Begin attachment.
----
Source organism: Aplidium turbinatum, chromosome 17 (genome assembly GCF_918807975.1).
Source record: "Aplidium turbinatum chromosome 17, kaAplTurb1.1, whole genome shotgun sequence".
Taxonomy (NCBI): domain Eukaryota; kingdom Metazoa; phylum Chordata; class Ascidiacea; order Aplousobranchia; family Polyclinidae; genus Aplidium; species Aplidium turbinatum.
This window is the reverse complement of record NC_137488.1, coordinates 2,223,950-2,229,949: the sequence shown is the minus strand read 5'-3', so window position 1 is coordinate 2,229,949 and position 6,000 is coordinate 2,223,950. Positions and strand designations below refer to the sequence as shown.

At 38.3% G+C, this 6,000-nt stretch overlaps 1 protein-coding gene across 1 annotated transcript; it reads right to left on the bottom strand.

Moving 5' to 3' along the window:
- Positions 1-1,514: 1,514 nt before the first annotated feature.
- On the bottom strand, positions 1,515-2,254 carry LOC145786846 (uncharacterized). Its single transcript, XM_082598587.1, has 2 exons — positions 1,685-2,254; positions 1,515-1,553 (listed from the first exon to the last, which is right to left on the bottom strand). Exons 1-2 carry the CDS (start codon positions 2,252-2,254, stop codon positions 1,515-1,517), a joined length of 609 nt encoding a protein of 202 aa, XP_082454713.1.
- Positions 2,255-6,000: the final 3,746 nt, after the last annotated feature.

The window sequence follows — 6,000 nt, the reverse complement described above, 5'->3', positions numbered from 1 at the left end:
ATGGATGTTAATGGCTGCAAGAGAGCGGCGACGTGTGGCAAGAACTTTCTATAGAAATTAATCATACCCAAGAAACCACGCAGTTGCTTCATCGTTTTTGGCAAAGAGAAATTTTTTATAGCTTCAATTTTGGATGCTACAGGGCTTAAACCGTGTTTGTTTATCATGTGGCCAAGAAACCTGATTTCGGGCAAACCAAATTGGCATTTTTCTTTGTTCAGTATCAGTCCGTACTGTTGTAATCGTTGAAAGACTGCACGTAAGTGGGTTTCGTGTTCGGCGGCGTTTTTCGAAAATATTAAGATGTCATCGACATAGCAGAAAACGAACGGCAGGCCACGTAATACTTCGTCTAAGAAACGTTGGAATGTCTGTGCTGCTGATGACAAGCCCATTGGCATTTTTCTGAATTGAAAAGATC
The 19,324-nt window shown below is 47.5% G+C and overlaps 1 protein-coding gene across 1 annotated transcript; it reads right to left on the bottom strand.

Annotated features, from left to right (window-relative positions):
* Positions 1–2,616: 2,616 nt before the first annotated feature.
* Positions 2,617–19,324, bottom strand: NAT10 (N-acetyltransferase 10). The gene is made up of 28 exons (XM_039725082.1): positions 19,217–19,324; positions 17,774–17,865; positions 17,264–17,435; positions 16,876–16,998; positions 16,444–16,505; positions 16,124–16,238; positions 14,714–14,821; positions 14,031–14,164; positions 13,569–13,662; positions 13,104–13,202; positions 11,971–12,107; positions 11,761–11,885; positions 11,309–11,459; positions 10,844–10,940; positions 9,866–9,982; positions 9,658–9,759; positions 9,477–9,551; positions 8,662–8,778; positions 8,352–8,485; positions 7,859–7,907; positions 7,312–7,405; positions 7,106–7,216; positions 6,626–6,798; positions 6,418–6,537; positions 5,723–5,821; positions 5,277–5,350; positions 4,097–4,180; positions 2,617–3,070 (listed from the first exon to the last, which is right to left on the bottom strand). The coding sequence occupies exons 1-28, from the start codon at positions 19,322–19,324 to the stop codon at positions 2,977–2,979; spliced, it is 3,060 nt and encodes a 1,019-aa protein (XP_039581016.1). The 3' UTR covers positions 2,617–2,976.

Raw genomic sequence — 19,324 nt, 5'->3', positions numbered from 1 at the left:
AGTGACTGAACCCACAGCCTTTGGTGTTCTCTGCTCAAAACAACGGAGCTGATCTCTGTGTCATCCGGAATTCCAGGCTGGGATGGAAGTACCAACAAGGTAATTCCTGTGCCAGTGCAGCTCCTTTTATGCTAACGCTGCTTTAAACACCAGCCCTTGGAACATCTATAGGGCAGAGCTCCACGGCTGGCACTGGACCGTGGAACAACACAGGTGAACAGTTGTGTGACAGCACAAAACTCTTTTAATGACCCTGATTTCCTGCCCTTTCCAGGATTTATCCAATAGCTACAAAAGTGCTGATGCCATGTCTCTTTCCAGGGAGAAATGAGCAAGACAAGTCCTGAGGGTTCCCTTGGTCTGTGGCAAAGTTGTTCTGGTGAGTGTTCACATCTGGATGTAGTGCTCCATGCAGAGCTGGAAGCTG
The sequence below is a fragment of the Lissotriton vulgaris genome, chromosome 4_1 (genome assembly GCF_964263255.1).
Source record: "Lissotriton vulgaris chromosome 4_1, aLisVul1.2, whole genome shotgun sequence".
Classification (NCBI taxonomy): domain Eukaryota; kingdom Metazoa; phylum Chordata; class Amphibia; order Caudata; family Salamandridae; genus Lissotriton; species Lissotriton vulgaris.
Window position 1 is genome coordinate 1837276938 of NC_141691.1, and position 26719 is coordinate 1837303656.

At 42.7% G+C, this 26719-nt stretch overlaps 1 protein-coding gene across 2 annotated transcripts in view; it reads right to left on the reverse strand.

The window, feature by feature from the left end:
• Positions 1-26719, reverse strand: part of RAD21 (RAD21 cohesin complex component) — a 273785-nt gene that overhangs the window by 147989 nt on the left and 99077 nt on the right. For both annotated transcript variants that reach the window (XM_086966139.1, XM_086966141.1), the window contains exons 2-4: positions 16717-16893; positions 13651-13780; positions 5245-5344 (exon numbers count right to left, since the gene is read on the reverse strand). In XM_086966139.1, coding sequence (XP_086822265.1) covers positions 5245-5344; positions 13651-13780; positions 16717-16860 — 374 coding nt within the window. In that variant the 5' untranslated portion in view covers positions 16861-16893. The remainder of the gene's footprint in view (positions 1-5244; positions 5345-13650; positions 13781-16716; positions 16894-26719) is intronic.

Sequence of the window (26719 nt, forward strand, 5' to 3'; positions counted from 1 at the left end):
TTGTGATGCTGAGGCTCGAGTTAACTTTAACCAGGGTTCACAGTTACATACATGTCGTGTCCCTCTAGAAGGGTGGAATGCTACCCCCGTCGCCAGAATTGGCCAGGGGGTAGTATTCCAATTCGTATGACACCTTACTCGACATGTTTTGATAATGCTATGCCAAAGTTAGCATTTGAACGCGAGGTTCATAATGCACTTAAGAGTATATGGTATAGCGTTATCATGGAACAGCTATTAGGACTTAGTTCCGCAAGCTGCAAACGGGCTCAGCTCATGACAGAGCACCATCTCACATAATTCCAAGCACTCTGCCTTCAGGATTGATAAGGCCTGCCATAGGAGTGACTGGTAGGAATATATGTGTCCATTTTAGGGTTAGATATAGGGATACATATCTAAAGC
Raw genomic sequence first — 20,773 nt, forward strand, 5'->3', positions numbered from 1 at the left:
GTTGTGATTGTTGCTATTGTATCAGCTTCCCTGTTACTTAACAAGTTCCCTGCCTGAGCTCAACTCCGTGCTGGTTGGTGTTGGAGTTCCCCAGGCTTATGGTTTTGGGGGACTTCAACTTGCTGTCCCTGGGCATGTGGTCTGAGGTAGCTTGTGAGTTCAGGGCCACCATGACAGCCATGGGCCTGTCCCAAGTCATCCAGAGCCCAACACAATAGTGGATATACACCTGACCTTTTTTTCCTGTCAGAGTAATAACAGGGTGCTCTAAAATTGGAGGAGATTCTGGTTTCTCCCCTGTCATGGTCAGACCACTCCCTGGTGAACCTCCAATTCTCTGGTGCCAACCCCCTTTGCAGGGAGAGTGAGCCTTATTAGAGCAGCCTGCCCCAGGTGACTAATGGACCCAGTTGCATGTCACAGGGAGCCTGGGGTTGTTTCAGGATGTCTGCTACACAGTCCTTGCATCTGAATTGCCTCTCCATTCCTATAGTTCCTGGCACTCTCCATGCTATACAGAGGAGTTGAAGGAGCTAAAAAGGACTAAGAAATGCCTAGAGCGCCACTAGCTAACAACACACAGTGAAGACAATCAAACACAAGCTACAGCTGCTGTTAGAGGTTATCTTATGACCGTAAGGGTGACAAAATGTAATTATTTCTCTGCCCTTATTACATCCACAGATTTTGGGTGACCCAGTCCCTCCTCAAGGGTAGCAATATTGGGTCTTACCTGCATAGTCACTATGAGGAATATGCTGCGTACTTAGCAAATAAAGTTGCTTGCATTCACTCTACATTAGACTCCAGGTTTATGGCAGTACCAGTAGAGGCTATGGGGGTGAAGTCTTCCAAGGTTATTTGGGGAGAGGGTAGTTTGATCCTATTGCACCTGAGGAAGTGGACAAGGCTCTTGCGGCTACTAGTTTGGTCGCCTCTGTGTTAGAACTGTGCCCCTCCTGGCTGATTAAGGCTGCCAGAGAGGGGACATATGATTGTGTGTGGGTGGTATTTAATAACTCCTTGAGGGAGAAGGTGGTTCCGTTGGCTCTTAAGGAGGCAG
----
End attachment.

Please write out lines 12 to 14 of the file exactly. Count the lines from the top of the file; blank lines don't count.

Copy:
The 19,324-nt window shown below is 47.5% G+C and overlaps 1 protein-coding gene across 1 annotated transcript; it reads right to left on the bottom strand.

Annotated features, from left to right (window-relative positions):
* Positions 1–2,616: 2,616 nt before the first annotated feature.